Lessons from Chile's massive protests

Lessons from Chile's massive protests
Photo: @CIDH


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After more than four weeks of continuous protests, social organizations in Chile called for a national strike, demanding profound social reforms be made to guarantee access to health, pension, education and water. Student leaders have said that the key to change has been the transformative power of the people and the collective struggle. 

Despite criticism from the right that say the protests have no clear position, the citizen movements have established three demands: the creation of a new constitution, reforms of public services and a public declaration from the government to take responsibility for the violence committed by armed forces.

Nicole Rodríguez Aranda, vice president of the Student Federation of the University of Chile, said that the new constitution would address some of the limitations of the present Carta Magna that was written during the military dictatorship in 1980. What the protesters ask for is that a national referendum be called to determine whether a new constitution be created and how. President Sebastián Piñera has already announced some indications in favor of this proposition.

Citizens have also asked for modifications to the privatized pension, health and education system, which currently blocks poor citizens from accessing these basic services. Rodríguez added that access to water must also be democratized because “Chile is the only country in the world that has privatized its water sources.”

The student leader assured that the current system has “stripped us of our fundamental rights,” in reference to the government repression of citizens’ right to protest. For this reason, social movements have insisted that the Piñera administration acknowledge the human rights violations that the military and the police have committed during 20 days of protests.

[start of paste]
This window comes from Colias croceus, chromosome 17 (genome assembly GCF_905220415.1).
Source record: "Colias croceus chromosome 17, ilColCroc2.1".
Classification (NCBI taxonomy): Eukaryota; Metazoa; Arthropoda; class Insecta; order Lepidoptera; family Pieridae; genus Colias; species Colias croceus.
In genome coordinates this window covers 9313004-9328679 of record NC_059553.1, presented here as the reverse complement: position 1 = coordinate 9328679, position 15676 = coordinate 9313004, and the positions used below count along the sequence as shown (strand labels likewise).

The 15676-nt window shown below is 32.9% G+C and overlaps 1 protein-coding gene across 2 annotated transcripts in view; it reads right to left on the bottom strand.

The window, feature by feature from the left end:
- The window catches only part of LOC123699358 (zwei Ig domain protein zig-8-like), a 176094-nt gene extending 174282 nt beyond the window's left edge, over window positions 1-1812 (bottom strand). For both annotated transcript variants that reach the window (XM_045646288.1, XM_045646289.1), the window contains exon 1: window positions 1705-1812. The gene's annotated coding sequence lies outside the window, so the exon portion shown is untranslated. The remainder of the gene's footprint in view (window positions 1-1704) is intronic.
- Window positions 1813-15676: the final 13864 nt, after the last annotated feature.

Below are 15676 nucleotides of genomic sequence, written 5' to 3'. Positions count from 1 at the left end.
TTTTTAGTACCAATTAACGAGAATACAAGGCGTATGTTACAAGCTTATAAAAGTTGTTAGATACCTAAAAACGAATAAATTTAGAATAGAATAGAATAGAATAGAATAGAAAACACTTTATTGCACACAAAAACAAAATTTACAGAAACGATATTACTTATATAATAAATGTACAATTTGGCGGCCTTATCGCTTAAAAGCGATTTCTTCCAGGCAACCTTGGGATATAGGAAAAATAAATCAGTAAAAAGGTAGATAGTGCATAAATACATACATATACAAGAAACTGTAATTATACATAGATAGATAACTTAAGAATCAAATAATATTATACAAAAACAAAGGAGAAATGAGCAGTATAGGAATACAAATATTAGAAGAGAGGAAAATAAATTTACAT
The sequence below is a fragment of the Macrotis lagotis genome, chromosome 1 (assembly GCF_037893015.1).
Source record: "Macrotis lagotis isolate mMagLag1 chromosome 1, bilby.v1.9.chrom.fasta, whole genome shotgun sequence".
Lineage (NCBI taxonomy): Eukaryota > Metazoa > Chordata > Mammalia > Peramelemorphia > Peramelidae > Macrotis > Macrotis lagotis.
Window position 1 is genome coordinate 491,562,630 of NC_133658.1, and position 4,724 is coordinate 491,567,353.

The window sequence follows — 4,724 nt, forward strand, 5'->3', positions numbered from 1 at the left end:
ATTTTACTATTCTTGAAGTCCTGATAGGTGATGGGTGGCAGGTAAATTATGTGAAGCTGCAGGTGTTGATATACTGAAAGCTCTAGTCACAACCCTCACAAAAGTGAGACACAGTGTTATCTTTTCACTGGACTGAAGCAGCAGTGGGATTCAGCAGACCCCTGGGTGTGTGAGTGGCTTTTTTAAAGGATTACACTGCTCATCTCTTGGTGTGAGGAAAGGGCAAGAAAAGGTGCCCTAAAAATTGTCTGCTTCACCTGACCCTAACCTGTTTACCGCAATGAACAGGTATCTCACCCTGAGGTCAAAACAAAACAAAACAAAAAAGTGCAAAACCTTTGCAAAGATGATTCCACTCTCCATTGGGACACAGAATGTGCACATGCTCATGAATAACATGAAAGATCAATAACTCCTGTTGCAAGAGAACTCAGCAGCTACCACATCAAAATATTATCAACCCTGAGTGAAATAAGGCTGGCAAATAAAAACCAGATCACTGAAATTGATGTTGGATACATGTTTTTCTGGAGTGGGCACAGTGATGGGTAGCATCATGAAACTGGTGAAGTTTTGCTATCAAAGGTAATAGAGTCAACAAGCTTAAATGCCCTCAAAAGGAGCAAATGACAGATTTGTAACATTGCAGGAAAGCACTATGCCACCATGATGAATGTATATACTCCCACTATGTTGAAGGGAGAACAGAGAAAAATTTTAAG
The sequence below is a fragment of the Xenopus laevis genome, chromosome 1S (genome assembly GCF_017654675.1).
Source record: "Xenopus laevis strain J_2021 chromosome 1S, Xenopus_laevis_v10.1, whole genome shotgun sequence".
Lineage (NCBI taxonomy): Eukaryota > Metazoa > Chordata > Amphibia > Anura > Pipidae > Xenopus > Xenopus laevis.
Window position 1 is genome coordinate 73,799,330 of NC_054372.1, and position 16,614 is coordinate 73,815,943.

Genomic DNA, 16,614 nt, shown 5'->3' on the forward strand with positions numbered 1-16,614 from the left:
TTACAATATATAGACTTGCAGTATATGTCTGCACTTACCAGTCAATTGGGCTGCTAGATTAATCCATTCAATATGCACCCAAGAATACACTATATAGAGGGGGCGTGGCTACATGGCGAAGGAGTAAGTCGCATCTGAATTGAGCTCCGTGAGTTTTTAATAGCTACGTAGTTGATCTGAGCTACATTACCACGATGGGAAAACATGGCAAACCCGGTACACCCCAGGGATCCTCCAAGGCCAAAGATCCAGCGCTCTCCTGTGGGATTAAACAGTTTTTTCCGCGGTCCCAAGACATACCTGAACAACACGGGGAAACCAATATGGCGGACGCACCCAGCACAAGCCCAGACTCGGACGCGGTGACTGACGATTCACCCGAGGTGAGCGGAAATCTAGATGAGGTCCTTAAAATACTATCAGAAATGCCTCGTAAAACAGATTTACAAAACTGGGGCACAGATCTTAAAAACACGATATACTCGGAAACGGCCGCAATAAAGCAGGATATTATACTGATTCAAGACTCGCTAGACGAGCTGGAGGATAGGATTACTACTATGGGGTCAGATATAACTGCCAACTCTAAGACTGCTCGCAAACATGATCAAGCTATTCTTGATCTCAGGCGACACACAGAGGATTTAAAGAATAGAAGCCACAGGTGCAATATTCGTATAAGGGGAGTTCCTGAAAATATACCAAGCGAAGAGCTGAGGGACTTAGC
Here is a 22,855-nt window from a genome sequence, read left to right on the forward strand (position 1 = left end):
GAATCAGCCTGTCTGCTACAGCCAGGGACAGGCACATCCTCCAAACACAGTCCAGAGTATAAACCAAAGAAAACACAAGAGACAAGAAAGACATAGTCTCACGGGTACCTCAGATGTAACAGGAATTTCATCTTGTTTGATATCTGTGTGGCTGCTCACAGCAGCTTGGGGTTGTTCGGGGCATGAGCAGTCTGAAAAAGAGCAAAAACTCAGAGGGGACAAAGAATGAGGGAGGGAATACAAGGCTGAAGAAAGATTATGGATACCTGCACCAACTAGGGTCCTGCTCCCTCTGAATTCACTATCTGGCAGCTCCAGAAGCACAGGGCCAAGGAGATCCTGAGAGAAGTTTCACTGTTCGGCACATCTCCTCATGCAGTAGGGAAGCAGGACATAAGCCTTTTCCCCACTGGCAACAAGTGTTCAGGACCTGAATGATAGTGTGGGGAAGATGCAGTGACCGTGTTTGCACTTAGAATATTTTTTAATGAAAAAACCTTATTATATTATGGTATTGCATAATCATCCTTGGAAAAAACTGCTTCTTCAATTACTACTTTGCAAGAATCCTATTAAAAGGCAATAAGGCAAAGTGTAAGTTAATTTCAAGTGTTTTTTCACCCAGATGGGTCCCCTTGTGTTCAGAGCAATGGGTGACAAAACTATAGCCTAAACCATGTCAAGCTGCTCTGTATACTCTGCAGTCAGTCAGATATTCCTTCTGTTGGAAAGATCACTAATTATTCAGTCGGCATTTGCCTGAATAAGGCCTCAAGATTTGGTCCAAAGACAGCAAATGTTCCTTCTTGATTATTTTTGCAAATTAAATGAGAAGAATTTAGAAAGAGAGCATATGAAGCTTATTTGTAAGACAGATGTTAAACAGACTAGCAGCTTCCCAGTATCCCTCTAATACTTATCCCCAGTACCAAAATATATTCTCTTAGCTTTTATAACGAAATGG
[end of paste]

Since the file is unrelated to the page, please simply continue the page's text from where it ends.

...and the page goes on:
“We don’t trust the government”

After initially declaring the country was in the midst of a war, the Chilean President Piñera backtracked and said his administration would implement a policy of social reforms. Still, these declarations were not met with immediate support from protestors, who criticized the government for increasing financial support to the armed forces despite allegations of excessive force. 

These contradictions in the government’s public discourse has made it clear to protestors that President Piñera is operating as an authoritarian figure, said Rodríguez. “It’s clear that the right has not learned from the military dictatorship and is using criminal mechanisms,” she said. According to the National Institute of Human Rights, at least 197 people have suffered eye injuries during protests and another five people have died as a direct result of the action of state agents.

Rodríguez also stated that the police has started to intimidate some movement leaders by registering the locations of their homes. “We don’t trust in the capacities of the government to manage this situation with democracy,” the student leader said.

Lessons from the Chilean social protests

For Rodríguez, the “social burst” of these protests is the result of years of organizing. “It has to do with the resistance that we have organized since the transition to democracy. We have insisted time and time again for or rights. This happened in 2006 with the penguin revolution, in 2011 with the student revolution, in 2018 with the feminist mobilization and again this year with the socio-environmental revolution.”

Although the previous protests failed to produce any short-term results, they changed popular perceptions of the economic system, which leads to long-term solutions. For this reason, she insisted that the collective struggle is what the government has tried to undermine and added that in recent protests, demonstrators have opted to protect each other.

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